Roses are related to apples, raspberries, cherries, peaches, plums, nectarines, pears and almonds. Rose hips (the berry-like fruit structure of rose) of some species of rose are amongst the richest source of Vitamin C. They are used to make jams, jellies and also brewed for tea. In ancient Egypt roses were considered as sacred flowers. Ancient Egyptians used them during funerals to form a beautiful wreath on the tomb stone. The flower was used to serve the Goddess Isis in a sacred ritual.

Wolffia

Water-meal is one of the duckweeds in the family Lemnaceae that contains some 38 species of the smallest and simplest flowering plants. Each Wolffia flower consists of a single pistil and stamen it also produces the world&rsquos smallest fruit, called a utricle. The plant is found in quiet freshwater lakes or marshes with species worldwide. Since the plants have no roots, they can easily float on the surface of the water, where they resemble cornmeal.

Titan Arum

Titan Arum are the world&rsquos largest flower the circumference of their huge flowers can be over three metres and they stand three metres high with a single leaf able to grow to the size of a small tree. Due to its horrible smell of rotten flesh, it is also known as corpse flower.


Something for Everyone

Choices abound when it comes to the vibrant color combinations of Peruvian lily, from 10-inch dwarf varieties to the renowned Ligtu hybrid series with specimens topping out as tall as five feet.

And in addition to being gorgeous, the deep speckled throats of Alstroemeria attract beneficial pollinators, for a lively backyard habitat.

So, what will it be? An assortment of dwarf varieties along a border, tall specimens to anchor the back of a bed, or maybe both? Tell us more about what&rsquos growing in your garden in the comments below.

Photos by Allison Sidhu © Ask the Experts, LLC. ALL RIGHTS RESERVED. See our TOS for more details. Originally published on January 18th, 2019. Last updated April 18, 2020. Product photos via Cool Springs Press, Burpee, and Seeds, Bulbs, Plants & More. Uncredited top photo by Allison Sidhu. Other uncredited photos via Shutterstock. With additional writing and editing by Allison Sidhu and Mike Quinn.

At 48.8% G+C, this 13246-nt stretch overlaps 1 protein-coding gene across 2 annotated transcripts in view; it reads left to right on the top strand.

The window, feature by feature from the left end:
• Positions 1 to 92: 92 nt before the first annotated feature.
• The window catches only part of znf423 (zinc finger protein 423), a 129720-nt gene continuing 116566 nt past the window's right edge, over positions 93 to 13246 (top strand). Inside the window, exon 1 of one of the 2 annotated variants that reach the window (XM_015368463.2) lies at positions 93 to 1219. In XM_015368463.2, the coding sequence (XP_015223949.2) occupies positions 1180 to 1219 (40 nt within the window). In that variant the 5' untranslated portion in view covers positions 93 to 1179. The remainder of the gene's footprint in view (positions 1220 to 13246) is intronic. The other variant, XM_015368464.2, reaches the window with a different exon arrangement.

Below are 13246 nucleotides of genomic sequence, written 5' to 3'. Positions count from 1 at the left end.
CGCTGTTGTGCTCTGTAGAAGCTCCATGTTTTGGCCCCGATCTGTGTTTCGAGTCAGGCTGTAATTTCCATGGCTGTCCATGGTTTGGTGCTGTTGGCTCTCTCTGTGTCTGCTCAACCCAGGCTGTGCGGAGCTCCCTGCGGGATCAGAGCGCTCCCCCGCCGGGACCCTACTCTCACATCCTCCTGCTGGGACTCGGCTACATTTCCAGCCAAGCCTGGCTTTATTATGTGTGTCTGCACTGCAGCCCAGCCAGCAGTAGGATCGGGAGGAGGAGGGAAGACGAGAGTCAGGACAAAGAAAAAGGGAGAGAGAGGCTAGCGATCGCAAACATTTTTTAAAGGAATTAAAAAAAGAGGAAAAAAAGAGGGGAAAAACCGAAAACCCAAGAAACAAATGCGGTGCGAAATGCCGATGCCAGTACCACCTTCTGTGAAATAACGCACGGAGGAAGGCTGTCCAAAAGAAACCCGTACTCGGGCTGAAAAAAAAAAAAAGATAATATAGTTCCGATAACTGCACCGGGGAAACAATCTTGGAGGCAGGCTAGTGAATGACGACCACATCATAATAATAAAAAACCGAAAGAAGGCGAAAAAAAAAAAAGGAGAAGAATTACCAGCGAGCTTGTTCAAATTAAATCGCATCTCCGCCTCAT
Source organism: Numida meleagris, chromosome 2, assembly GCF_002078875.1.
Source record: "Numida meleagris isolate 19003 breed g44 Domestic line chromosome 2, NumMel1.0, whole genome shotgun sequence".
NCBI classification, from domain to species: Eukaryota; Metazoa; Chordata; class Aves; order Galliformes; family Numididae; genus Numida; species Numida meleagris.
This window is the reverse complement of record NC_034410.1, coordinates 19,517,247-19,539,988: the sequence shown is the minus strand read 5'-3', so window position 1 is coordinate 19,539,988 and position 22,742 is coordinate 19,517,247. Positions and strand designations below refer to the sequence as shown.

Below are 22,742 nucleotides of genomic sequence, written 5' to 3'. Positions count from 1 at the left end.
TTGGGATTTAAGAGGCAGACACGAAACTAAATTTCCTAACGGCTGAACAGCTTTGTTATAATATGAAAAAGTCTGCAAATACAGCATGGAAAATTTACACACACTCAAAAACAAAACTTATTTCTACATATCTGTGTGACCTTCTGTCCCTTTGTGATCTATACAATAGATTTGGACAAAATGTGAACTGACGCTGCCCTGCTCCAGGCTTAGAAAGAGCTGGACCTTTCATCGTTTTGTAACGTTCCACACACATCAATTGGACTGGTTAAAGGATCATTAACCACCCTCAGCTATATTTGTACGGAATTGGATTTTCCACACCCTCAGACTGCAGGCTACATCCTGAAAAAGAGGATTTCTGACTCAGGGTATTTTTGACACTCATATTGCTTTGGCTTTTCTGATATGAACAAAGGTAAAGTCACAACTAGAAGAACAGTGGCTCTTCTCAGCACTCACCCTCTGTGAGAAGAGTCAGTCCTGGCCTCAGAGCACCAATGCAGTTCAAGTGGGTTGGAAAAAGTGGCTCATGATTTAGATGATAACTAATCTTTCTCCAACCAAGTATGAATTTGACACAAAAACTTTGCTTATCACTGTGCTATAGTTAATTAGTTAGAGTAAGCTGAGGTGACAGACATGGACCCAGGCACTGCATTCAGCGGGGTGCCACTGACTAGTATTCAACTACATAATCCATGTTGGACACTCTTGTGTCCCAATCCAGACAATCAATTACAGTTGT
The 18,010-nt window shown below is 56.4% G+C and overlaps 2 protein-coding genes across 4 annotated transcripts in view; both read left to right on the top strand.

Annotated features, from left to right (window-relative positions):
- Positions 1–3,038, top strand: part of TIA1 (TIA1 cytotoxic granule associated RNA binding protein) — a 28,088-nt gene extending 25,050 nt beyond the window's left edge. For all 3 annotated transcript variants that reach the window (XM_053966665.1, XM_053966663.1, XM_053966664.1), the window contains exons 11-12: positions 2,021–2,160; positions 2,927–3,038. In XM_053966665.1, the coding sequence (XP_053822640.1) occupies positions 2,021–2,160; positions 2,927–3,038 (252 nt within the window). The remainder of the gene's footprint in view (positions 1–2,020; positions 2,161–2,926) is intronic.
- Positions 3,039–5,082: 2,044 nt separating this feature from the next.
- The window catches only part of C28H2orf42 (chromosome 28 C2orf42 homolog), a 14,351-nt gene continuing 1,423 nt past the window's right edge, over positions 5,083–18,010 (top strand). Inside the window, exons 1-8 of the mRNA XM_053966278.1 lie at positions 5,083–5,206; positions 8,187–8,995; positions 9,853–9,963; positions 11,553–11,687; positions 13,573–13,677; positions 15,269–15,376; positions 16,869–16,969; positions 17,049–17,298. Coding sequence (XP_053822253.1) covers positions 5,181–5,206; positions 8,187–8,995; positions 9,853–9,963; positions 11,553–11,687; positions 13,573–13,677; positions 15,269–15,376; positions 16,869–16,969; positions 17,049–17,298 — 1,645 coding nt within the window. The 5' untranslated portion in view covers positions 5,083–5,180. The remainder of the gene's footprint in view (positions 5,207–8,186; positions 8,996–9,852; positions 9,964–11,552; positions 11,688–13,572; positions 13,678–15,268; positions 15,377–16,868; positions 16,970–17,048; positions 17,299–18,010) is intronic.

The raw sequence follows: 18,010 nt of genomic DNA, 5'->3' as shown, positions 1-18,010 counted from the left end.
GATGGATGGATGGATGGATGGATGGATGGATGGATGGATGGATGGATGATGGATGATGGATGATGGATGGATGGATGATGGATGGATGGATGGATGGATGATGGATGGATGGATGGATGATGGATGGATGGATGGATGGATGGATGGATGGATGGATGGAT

About Nan Schiller

Nan Schiller is a writer with deep roots in the soil of southeastern Pennsylvania. Her background includes landscape and floral design, a BS in business from Villanova University, and a Certificate of Merit in floral design from Longwood Gardens. An advocate of organic gardening with native plants, she&rsquos always got dirt under her nails and freckles on her nose. With wit and hopefully some wisdom, she shares what she&rsquos learned and is always ready to dig into a new project!


Growing Bulbous Irises

'Sapphire Beauty' Dutch Iris

Still other irises are the ones that grow from bulbs, as easy to plant and grow as a tulip. The common ones are called Dutch Irises, and their bulbs are small, about half the size of a tulip bulb. (Photo at right is the famous Dutch Iris named 'Sapphire Beauty.' )

These are the florist's favorite, and if you ever order a &ldquoSpring Arrangement&rdquo from a flower shop, you can bet these will be in there. They're the really beautiful irises on long, thin stems in the familiar blue with the bright flash of yellow, but also in reds, whites, yellows, and bicolors.

Whenever you buy tulips or daffodils for fall planting, be sure to also get some "Dutch Iris." They're usually listed in bulb sales under "other bulbs" or "minor bulbs." They're amazingly inexpensive, and you'll love them in spring.


Watch the video: Do you know any local small or medium size companies? (August 2022).